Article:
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"Clean glasses and good beer

- it's my ideal pub."


That is how Martin Booth described the Quinton House in his article in  the  BRISTOL EVENING POST.


He also pointed out that the pub is popular with University staff and

students, office workers and local residents.  And there is a complete

lack of gaming machines and pool tables.



So, what is Bristol's smallest pub?  That was the question raised in this paper last week when it was announced that the diminutive Quinton House in Clifton has reopened.


Other petite pubs mentioned included the Bridge Inn in Counterslip passage, The White Lion in Colston Avenue, the Bag O' Nails on St George's Road in Hotwells - coincidentally, three of my facourites.


I would throw into the mix the Apple Tree in Bedminster as pubs where you can whisper to the person the other side of the room, but I am sure there are more.


Quinton House reopened under new ownership last week after being boarded up for more than eighteen months.


An L-shaped one-room pub a stone's throw from The Triangle and Queens road, it has an area of just 45 square metres including the bar, which certainly makes for an intimate experience when it is busy.  The new owner is Patrick Gomm and his wife Annie who used to run the popular Broadmead pub The Artichoke until the lease ran out and the building was demolished last year.


After running such a vast city-centre pub with a roaring lunchtime and post-work trade, taking charge of one of Bristol's smallest boozers must be like a stroll in the park, but that's not to say  the Gomms have cut any corners in restoring the Quinton House to its former glory.  Even the pre-Courage George's Brewery signage above the door has made a comeback as a nod to the pub's long history.


The pub has been completely refurbished with polished wooden floors, burgundy walls and sage green tongue and groove paneling.  There are old Guinness signs (transported from the Artichoke) and artwork by local artists such as Derek Balmer and John Say.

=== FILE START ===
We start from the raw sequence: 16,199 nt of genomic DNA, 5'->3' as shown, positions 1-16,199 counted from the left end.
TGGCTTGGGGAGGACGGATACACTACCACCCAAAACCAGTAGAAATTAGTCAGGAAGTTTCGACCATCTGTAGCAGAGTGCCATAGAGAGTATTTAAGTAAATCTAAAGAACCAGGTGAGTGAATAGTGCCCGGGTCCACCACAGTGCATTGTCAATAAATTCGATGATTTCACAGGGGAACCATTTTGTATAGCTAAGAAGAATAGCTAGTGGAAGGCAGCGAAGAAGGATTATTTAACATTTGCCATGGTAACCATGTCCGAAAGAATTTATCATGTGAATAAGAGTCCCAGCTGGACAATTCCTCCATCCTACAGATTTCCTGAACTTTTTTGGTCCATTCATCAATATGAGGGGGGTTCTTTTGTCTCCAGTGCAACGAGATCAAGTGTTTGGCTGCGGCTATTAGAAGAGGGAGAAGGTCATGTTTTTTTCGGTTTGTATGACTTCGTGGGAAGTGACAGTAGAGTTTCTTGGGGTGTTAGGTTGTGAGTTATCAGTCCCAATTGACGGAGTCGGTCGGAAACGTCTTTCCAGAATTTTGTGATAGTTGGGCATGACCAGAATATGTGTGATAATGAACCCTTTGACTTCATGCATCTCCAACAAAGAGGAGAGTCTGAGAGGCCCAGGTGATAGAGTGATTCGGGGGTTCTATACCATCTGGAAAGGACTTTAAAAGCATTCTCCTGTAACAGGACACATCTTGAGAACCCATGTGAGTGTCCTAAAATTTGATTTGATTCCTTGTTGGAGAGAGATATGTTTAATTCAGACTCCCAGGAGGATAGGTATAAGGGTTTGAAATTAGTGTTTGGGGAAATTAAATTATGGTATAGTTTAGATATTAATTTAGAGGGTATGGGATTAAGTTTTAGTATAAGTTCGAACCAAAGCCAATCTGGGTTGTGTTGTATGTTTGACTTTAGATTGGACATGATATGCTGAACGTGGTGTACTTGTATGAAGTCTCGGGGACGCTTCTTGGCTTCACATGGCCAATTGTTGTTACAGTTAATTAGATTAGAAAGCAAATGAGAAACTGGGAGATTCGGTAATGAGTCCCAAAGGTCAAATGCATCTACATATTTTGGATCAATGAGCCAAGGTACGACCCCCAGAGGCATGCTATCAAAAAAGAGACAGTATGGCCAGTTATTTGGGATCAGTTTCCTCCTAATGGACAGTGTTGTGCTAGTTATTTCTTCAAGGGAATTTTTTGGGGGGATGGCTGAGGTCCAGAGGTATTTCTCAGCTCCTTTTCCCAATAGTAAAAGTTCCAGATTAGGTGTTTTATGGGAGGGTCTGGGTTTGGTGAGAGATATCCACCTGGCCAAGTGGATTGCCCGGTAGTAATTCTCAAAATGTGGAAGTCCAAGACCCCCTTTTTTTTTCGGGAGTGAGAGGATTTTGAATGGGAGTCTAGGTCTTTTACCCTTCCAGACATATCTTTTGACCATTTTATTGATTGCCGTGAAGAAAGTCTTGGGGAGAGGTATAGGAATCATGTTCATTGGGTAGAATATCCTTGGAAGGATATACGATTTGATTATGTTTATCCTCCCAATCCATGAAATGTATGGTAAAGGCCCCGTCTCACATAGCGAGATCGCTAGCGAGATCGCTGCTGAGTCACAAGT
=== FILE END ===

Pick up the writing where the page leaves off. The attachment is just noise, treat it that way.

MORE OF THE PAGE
But it is the little things like gleaming glasses and and perfectly kept pints of real ale (London Pride, Doom Bar or Courage Best) that are testament tothe fact that this landlord has years of experience of runing pubs properly.  How refreshing is that?


A charming little pub tucked away from the hutle and bustle of Queens Road, it's good to have Quinton House back in safe hands.


Mark Taylor, Bristol Evening Post  


I first used the Quinton House in October 1957 at the time of the launch of Sputnik (4th October).  It was a busy and friendly 'cider house' with no wine and and spirit licence, run by the affable Alan Davies and wife Jean.  It has fond memories for me as I met my future wife there in 1960.


Since then there have been many refurbs and landlords   One of the latter in particular was quite rude to customers and made them wait for service while he read his Daily Telegraph or finished the crossword.  He will only be remembered for that.


How different things are now.  Tastefully refurbished to a high standard into a calm, warm and comfortable real pub in restful colours rather than the old Georges Brewery grained wood and dull mixed left-over paint used by their contractors.


Today, with an excellent range of well kept ciders and real ales, fine wines friendly and efficient service, all overseen by experienced and popular proprieter and landlord Patrick, this establishment is well worth a visit.  I certainly recommend it.


Michael Wells-Wilson, Clifton.

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